Jewish comedian and writer David Baddiel is seeking public support to help produce a musical based on his film about a British Muslim man who discovers his parents are Jewish. London’s Theatre Royal Stratford East is in development to premiere The Infidel in October, London’s Evening Standard reported on Wednesday. However, the theater needs another £55,000 on top of around £200,000 already raised in order to produce the show. Baddiel, 49, retained the stage rights to the story when he wrote the [...]

    Read more →
  • Europe Relationships Love Guru Says Kaballah Practitioners Tend to Have ‘Less Satisfactory’ Relationships

    Love Guru Says Kaballah Practitioners Tend to Have ‘Less Satisfactory’ Relationships

    British relationship expert Andrew Wallas said Kaballah practitioners are likely to be less satisfied in their personal relationships than other couples, Britain’s Daily Mail reported Wednesday. “All the research is that individuals who have an interest in psychology or spirituality or who practice something like Kaballah (the branch of Jewish mysticism popularized by Madonna) are less likely to have satisfactory relationships,” he said. “A lifetime spent doing self-improvement workshops can just be a case of someone running away from reality.” [...]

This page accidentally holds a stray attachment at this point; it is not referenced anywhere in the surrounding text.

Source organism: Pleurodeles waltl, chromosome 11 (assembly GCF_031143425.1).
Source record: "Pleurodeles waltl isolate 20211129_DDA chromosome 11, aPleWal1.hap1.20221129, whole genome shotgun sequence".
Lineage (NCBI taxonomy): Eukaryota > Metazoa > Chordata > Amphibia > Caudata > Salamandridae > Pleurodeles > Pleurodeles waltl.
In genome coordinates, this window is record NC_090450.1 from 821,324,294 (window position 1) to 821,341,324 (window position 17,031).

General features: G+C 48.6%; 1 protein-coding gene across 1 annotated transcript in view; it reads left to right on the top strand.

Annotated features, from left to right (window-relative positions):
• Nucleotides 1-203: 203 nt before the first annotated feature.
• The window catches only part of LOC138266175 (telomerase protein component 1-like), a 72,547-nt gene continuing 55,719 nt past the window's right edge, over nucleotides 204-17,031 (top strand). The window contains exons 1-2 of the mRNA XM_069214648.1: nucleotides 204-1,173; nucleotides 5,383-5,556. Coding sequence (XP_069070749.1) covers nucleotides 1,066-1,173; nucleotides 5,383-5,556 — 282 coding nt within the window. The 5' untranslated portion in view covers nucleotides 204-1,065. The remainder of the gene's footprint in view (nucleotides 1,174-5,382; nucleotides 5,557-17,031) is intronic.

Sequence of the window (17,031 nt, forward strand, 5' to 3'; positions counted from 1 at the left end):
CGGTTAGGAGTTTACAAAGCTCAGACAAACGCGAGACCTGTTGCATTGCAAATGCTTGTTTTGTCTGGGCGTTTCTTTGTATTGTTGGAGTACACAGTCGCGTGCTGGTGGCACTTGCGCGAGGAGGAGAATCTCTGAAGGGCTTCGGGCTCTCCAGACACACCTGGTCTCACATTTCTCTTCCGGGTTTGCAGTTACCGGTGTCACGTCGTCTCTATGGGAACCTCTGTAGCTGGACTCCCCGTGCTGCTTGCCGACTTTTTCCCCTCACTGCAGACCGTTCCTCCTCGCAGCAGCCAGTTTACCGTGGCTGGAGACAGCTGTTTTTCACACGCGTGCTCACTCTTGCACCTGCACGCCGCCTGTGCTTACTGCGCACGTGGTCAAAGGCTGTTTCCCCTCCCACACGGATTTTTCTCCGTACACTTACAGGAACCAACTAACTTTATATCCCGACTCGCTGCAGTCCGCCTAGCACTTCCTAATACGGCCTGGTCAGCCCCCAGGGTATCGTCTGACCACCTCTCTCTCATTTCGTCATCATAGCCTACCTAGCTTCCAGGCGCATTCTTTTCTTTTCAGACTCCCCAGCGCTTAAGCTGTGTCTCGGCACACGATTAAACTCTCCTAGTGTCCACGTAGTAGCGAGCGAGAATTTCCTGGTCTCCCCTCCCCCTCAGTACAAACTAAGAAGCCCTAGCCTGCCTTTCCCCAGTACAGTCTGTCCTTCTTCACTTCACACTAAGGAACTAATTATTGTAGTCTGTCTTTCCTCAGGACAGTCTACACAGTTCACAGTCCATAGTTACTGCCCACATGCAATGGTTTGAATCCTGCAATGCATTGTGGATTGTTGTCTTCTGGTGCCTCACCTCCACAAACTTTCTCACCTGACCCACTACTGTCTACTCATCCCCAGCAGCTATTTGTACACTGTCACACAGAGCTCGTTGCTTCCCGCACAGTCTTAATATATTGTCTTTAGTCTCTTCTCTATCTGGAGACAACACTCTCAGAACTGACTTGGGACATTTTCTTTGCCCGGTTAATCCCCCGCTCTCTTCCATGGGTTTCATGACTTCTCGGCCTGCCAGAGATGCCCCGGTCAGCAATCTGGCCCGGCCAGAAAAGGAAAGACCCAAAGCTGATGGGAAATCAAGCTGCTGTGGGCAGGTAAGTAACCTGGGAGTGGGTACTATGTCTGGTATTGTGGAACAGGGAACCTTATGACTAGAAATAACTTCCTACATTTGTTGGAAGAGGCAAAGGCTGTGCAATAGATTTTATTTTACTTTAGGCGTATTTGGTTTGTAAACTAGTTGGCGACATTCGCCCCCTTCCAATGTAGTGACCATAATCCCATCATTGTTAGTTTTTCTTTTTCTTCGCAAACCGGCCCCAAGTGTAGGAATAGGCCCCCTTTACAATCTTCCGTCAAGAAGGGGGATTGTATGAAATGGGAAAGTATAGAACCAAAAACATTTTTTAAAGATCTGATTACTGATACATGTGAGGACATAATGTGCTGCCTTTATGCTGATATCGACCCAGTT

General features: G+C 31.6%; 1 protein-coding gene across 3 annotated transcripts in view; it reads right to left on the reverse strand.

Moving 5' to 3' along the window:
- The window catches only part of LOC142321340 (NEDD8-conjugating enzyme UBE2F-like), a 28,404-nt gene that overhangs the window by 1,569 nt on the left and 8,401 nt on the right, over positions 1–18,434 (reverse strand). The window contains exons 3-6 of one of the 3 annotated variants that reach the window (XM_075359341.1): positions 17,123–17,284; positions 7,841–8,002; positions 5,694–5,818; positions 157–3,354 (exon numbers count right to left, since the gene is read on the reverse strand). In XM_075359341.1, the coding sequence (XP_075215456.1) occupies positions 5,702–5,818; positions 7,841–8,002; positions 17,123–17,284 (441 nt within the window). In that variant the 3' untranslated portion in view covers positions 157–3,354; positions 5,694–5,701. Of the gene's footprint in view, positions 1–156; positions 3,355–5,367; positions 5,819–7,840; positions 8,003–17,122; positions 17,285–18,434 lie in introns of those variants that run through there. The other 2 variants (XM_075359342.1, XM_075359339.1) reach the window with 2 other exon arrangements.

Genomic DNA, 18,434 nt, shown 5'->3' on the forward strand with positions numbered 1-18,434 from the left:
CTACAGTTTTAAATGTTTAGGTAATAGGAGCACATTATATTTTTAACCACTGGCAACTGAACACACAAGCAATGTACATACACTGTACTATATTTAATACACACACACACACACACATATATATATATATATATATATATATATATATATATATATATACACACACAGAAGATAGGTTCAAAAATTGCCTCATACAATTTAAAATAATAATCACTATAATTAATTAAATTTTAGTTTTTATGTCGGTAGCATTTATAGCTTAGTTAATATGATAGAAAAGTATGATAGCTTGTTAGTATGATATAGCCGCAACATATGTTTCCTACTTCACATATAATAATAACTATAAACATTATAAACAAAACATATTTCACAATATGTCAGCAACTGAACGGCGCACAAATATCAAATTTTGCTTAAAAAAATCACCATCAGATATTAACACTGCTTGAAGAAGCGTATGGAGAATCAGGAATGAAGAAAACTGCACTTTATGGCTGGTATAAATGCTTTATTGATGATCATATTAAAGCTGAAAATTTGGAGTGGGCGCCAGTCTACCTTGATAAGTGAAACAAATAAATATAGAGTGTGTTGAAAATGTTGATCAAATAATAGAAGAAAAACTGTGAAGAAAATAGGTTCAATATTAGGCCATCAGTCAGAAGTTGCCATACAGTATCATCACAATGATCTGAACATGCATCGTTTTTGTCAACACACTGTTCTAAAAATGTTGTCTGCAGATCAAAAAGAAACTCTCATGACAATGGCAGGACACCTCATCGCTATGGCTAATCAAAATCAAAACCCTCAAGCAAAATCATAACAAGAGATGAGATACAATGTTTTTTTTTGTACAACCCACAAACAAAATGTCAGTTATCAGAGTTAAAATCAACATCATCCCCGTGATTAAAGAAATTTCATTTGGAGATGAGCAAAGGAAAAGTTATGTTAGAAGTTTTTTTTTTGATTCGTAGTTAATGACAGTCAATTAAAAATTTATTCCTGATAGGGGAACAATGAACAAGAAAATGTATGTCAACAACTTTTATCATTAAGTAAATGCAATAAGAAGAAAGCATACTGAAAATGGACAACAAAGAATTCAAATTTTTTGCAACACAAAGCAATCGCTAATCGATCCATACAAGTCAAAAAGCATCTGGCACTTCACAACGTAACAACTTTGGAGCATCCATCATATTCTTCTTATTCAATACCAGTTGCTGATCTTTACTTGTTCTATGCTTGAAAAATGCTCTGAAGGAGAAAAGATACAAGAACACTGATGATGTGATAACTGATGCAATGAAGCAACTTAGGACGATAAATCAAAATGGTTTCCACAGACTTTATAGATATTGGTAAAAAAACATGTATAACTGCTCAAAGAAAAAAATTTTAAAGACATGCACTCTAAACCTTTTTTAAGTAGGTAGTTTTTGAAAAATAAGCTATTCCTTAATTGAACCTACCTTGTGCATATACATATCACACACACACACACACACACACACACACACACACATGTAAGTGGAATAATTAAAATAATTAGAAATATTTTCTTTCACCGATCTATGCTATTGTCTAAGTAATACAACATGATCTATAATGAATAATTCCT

Read more →
  • Music US & Canada Meet New York’s 6’7″ Jew Who Will Rap for You (VIDEO)

    Meet New York’s 6’7″ Jew Who Will Rap for You (VIDEO)

    He’s a 6’7″ Jewish freestyle rapper who roams the streets of New York delivering his rhymes to unsuspecting passersby. Te’Devan, who calls himself the “6’7″ Jew who will rap for you” was recently profiled by the Gothamist blog. In a video posted Monday on YouTube, as part of the website’s No Your City eight-part series created by Nicolas Heller, Te’Devan is seen rapping about “not trying to conform to the status quo” and his mission to “be what I’m supposed to be.” [...]

    Read more →



Sign up now to receive our regular news briefs.